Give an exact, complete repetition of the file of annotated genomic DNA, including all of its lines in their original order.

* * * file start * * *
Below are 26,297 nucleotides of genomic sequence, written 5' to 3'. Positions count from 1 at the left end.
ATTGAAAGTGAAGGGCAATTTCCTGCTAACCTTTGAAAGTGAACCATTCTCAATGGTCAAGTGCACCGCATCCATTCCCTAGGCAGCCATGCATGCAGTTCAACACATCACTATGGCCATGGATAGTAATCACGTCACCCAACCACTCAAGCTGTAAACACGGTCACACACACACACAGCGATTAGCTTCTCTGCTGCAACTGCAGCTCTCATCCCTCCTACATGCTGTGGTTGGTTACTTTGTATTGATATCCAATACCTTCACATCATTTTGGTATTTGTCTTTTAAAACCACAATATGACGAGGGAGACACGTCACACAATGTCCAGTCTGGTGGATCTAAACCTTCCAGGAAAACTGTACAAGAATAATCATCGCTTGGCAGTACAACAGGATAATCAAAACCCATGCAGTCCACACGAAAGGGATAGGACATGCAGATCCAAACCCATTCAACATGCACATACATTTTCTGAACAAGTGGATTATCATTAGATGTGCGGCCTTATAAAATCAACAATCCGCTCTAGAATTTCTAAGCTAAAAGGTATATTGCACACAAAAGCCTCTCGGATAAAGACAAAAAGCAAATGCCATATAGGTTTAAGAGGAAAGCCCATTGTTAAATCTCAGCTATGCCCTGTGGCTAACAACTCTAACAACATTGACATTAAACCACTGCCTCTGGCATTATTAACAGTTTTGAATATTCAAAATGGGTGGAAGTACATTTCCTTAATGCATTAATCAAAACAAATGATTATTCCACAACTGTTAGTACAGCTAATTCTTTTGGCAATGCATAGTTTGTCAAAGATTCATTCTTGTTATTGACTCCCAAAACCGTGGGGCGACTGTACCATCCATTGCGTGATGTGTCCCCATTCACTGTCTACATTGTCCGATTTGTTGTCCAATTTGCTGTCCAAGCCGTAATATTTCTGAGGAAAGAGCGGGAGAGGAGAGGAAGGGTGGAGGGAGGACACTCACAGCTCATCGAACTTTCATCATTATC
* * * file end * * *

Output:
Below are 26,297 nucleotides of genomic sequence, written 5' to 3'. Positions count from 1 at the left end.
ATTGAAAGTGAAGGGCAATTTCCTGCTAACCTTTGAAAGTGAACCATTCTCAATGGTCAAGTGCACCGCATCCATTCCCTAGGCAGCCATGCATGCAGTTCAACACATCACTATGGCCATGGATAGTAATCACGTCACCCAACCACTCAAGCTGTAAACACGGTCACACACACACACAGCGATTAGCTTCTCTGCTGCAACTGCAGCTCTCATCCCTCCTACATGCTGTGGTTGGTTACTTTGTATTGATATCCAATACCTTCACATCATTTTGGTATTTGTCTTTTAAAACCACAATATGACGAGGGAGACACGTCACACAATGTCCAGTCTGGTGGATCTAAACCTTCCAGGAAAACTGTACAAGAATAATCATCGCTTGGCAGTACAACAGGATAATCAAAACCCATGCAGTCCACACGAAAGGGATAGGACATGCAGATCCAAACCCATTCAACATGCACATACATTTTCTGAACAAGTGGATTATCATTAGATGTGCGGCCTTATAAAATCAACAATCCGCTCTAGAATTTCTAAGCTAAAAGGTATATTGCACACAAAAGCCTCTCGGATAAAGACAAAAAGCAAATGCCATATAGGTTTAAGAGGAAAGCCCATTGTTAAATCTCAGCTATGCCCTGTGGCTAACAACTCTAACAACATTGACATTAAACCACTGCCTCTGGCATTATTAACAGTTTTGAATATTCAAAATGGGTGGAAGTACATTTCCTTAATGCATTAATCAAAACAAATGATTATTCCACAACTGTTAGTACAGCTAATTCTTTTGGCAATGCATAGTTTGTCAAAGATTCATTCTTGTTATTGACTCCCAAAACCGTGGGGCGACTGTACCATCCATTGCGTGATGTGTCCCCATTCACTGTCTACATTGTCCGATTTGTTGTCCAATTTGCTGTCCAAGCCGTAATATTTCTGAGGAAAGAGCGGGAGAGGAGAGGAAGGGTGGAGGGAGGACACTCACAGCTCATCGAACTTTCATCATTATC